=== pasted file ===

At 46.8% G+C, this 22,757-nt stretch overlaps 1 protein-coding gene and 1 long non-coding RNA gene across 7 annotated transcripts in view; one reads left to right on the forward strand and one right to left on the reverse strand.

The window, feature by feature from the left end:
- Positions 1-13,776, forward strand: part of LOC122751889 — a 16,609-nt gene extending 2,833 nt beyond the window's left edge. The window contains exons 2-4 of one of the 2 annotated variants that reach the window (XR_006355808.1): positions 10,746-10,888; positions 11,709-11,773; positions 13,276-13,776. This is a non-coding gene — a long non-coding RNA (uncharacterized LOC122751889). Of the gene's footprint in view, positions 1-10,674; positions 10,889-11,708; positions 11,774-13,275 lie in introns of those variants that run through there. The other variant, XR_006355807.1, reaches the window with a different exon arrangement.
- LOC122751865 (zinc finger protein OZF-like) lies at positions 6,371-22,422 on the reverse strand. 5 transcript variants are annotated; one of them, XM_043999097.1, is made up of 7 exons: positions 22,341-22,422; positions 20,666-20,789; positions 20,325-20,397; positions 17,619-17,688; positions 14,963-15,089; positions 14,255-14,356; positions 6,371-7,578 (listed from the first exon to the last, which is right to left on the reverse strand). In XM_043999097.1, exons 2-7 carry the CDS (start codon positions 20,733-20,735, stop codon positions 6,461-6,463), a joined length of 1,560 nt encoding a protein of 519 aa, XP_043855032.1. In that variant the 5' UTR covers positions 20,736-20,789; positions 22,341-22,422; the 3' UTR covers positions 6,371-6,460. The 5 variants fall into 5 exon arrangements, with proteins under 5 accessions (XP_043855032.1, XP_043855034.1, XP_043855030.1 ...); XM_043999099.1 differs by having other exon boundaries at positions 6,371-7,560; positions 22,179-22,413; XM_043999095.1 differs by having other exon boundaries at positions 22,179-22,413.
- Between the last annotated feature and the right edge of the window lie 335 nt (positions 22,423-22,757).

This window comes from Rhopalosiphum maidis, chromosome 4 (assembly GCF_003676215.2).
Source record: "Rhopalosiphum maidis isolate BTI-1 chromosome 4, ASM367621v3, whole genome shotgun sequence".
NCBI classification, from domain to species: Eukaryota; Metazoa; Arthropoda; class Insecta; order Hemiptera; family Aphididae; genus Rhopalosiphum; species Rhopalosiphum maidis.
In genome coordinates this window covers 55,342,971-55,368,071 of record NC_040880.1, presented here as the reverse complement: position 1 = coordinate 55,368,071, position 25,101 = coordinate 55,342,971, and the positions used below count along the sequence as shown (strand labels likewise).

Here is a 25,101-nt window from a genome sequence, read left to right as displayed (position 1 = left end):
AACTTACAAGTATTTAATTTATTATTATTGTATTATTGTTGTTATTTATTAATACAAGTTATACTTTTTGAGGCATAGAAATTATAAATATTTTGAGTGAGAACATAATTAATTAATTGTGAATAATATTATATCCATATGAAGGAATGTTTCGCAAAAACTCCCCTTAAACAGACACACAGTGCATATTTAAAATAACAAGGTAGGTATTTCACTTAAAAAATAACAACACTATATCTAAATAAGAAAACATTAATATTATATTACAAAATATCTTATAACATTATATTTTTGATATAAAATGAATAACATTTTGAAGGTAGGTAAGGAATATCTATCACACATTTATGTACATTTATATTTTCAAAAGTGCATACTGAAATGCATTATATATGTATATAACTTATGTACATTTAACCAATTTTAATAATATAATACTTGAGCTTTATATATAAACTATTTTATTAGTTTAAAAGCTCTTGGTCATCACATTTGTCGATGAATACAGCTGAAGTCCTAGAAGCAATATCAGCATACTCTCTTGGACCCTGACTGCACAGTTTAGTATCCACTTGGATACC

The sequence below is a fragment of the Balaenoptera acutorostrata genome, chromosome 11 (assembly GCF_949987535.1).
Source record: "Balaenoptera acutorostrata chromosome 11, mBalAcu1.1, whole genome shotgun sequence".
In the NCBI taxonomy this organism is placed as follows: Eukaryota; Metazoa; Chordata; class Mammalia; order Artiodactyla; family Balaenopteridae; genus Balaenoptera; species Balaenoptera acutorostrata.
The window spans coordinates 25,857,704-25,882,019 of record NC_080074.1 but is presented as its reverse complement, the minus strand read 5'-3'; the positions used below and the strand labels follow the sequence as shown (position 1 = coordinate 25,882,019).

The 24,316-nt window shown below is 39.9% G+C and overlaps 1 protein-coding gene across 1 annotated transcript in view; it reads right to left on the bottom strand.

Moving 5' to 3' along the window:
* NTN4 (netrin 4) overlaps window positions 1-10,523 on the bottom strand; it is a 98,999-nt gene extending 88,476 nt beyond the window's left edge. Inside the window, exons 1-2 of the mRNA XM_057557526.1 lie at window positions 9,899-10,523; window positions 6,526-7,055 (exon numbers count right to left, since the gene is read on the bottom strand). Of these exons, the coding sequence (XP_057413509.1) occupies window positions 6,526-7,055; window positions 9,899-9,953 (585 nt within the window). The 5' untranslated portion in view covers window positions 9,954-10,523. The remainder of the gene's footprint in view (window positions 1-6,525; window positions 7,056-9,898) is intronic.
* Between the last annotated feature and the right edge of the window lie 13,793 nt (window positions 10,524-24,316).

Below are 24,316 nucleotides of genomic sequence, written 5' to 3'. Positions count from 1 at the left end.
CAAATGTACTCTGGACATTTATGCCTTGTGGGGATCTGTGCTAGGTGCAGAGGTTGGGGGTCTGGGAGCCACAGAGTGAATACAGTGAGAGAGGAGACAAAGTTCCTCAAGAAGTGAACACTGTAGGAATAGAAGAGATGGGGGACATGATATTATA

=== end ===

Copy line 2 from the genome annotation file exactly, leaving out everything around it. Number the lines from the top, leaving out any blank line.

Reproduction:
The window, feature by feature from the left end: